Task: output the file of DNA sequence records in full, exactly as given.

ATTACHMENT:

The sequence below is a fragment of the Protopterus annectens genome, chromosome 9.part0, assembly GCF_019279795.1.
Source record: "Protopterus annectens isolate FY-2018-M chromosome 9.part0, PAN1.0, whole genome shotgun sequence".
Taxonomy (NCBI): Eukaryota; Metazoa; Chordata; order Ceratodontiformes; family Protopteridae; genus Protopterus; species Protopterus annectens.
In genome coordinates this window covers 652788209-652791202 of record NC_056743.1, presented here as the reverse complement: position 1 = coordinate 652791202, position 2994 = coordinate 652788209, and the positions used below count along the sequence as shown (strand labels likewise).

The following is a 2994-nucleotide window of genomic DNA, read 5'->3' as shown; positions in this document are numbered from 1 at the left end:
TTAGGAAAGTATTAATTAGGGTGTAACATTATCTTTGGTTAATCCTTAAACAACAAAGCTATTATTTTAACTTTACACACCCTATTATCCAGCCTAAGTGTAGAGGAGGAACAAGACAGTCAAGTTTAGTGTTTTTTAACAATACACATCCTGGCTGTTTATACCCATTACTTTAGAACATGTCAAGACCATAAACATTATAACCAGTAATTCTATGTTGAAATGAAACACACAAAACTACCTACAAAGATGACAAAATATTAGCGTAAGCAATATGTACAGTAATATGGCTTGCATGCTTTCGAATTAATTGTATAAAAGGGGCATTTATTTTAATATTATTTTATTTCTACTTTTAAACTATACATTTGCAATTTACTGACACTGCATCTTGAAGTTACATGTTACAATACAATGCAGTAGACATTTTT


The sequence below is a fragment of the Protopterus annectens genome, chromosome 9.part0, assembly GCF_019279795.1.
Source record: "Protopterus annectens isolate FY-2018-M chromosome 9.part0, PAN1.0, whole genome shotgun sequence".
Taxonomy (NCBI): Eukaryota; Metazoa; Chordata; order Ceratodontiformes; family Protopteridae; genus Protopterus; species Protopterus annectens.
In genome coordinates this window covers 652788209-652791202 of record NC_056743.1, presented here as the reverse complement: position 1 = coordinate 652791202, position 2994 = coordinate 652788209, and the positions used below count along the sequence as shown (strand labels likewise).

The following is a 2994-nucleotide window of genomic DNA, read 5'->3' as shown; positions in this document are numbered from 1 at the left end:
TTAGGAAAGTATTAATTAGGGTGTAACATTATCTTTGGTTAATCCTTAAACAACAAAGCTATTATTTTAACTTTACACACCCTATTATCCAGCCTAAGTGTAGAGGAGGAACAAGACAGTCAAGTTTAGTGTTTTTTAACAATACACATCCTGGCTGTTTATACCCATTACTTTAGAACATGTCAAGACCATAAACATTATAACCAGTAATTCTATGTTGAAATGAAACACACAAAACTACCTACAAAGATGACAAAATATTAGCGTAAGCAATATGTACAGTAATATGGCTTGCATGCTTTCGAATTAATTGTATAAAAGGGGCATTTATTTTAATATTATTTTATTTCTACTTTTAAACTATACATTTGCAATTTACTGACACTGCATCTTGAAGTTACATGTTACAATACAATGCAGTAGACATTTTT